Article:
As yacht sales are now a totally global business, you also want a broker who is working at a company that employs a wide range of marketing messages globally – boat show presentations, print, online, and social media, etc. Check the broker’s web presence and MLS listings. You can also check their website traffic rankings through to make sure your yacht has the best exposure to clients. If the brokerage you are working with comes up consistently at the top pages of the major search engines without having to pay for it you can be assured they are selling a lot of yachts annually.

Make sure your listing agent has a highly professional assistant and a strong back shop that can reach him or field calls on his or her behalf. Also confirm that your broker is a part of a skilled brokerage team that can assist him when he or she is out of the office. Successful brokers are travelling often to attend surveys and sea trials so they need an expert team to support when they are away from the office.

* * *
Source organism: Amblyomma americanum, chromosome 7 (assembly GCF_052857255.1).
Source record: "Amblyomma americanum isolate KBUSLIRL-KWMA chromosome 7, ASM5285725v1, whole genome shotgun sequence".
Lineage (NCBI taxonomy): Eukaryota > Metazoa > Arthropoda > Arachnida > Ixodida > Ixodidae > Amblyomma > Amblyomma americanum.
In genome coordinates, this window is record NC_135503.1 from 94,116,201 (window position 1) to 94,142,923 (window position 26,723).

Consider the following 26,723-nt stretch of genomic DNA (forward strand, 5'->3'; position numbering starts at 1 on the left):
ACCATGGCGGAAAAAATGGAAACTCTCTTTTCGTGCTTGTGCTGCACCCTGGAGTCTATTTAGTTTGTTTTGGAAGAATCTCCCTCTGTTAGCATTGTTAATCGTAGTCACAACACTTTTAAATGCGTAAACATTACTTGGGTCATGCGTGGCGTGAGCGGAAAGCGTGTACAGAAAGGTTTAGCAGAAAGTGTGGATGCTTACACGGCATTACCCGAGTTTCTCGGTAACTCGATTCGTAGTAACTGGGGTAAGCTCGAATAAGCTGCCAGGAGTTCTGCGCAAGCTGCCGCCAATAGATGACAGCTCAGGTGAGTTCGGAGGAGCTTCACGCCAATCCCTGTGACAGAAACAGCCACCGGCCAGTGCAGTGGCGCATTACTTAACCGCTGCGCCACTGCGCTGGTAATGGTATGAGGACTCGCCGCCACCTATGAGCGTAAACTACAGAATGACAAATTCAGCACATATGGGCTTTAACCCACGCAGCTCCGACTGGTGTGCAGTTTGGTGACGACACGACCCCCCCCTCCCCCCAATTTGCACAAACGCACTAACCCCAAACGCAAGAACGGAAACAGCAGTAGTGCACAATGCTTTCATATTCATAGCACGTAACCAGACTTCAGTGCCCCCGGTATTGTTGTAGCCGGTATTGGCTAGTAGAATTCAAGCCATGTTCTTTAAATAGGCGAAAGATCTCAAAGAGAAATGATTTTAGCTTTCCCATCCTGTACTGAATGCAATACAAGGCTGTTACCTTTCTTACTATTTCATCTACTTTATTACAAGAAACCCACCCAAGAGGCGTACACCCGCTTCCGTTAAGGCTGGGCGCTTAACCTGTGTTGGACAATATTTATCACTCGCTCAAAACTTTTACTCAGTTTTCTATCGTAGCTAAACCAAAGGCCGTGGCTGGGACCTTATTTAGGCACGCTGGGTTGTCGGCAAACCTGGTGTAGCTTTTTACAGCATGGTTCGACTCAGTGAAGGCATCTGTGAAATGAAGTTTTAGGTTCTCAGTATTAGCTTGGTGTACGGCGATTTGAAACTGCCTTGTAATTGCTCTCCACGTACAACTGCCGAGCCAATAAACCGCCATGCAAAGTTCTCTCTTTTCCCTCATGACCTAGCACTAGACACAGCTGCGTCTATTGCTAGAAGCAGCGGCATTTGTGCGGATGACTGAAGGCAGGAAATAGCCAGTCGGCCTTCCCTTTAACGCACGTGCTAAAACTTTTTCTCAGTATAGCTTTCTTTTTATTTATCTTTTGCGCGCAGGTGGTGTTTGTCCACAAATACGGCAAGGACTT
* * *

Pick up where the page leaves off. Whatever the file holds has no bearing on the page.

Of course, ideally, you will have good chemistry with your yacht broker; enjoy him or her, as you will be spending a considerable amount of time together on the phone, in emails, and during showings or sea trials. There is no reason at all that the process of selling your boat needs to be painful and you might as well make sure your broker is someone you like and enjoy.

2. Price Your Boat To Sell

If you price your boat too high she will not sell and in fact, over time, as she sits on the market, will get harder and harder to sell at any price. A professional yacht broker should provide you with a reasoned and very careful report of recent sold figures for boats such as yours, how they differed, and why they sold for what they sold for. He should offer you his advice on what is a proper retail price for your boat in the current market based on her condition, equipment, year, configuration, and location.